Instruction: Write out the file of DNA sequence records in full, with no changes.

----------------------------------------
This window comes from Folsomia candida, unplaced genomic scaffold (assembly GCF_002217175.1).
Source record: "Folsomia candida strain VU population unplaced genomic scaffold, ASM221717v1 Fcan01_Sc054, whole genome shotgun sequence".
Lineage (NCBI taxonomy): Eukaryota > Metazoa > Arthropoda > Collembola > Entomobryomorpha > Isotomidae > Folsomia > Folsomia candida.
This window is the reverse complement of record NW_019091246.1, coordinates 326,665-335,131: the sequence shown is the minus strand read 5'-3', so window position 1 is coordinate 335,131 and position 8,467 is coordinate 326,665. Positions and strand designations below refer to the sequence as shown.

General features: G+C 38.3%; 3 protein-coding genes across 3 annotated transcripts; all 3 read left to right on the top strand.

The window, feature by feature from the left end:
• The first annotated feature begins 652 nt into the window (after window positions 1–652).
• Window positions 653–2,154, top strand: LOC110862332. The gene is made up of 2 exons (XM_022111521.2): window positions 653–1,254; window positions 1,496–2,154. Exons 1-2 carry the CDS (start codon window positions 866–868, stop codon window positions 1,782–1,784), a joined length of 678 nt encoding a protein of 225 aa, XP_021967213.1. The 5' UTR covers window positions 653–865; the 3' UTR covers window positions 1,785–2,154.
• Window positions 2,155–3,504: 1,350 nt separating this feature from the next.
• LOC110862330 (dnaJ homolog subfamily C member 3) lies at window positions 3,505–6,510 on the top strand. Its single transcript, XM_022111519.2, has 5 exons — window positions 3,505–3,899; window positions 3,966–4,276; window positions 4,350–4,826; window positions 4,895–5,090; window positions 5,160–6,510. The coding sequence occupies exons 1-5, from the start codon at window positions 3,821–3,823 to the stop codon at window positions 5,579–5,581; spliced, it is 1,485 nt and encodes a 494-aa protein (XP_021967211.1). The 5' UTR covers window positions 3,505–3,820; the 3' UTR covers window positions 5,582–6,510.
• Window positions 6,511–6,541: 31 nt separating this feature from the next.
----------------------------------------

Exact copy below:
This window comes from Folsomia candida, unplaced genomic scaffold (assembly GCF_002217175.1).
Source record: "Folsomia candida strain VU population unplaced genomic scaffold, ASM221717v1 Fcan01_Sc054, whole genome shotgun sequence".
Lineage (NCBI taxonomy): Eukaryota > Metazoa > Arthropoda > Collembola > Entomobryomorpha > Isotomidae > Folsomia > Folsomia candida.
This window is the reverse complement of record NW_019091246.1, coordinates 326,665-335,131: the sequence shown is the minus strand read 5'-3', so window position 1 is coordinate 335,131 and position 8,467 is coordinate 326,665. Positions and strand designations below refer to the sequence as shown.

General features: G+C 38.3%; 3 protein-coding genes across 3 annotated transcripts; all 3 read left to right on the top strand.

The window, feature by feature from the left end:
• The first annotated feature begins 652 nt into the window (after window positions 1–652).
• Window positions 653–2,154, top strand: LOC110862332. The gene is made up of 2 exons (XM_022111521.2): window positions 653–1,254; window positions 1,496–2,154. Exons 1-2 carry the CDS (start codon window positions 866–868, stop codon window positions 1,782–1,784), a joined length of 678 nt encoding a protein of 225 aa, XP_021967213.1. The 5' UTR covers window positions 653–865; the 3' UTR covers window positions 1,785–2,154.
• Window positions 2,155–3,504: 1,350 nt separating this feature from the next.
• LOC110862330 (dnaJ homolog subfamily C member 3) lies at window positions 3,505–6,510 on the top strand. Its single transcript, XM_022111519.2, has 5 exons — window positions 3,505–3,899; window positions 3,966–4,276; window positions 4,350–4,826; window positions 4,895–5,090; window positions 5,160–6,510. The coding sequence occupies exons 1-5, from the start codon at window positions 3,821–3,823 to the stop codon at window positions 5,579–5,581; spliced, it is 1,485 nt and encodes a 494-aa protein (XP_021967211.1). The 5' UTR covers window positions 3,505–3,820; the 3' UTR covers window positions 5,582–6,510.
• Window positions 6,511–6,541: 31 nt separating this feature from the next.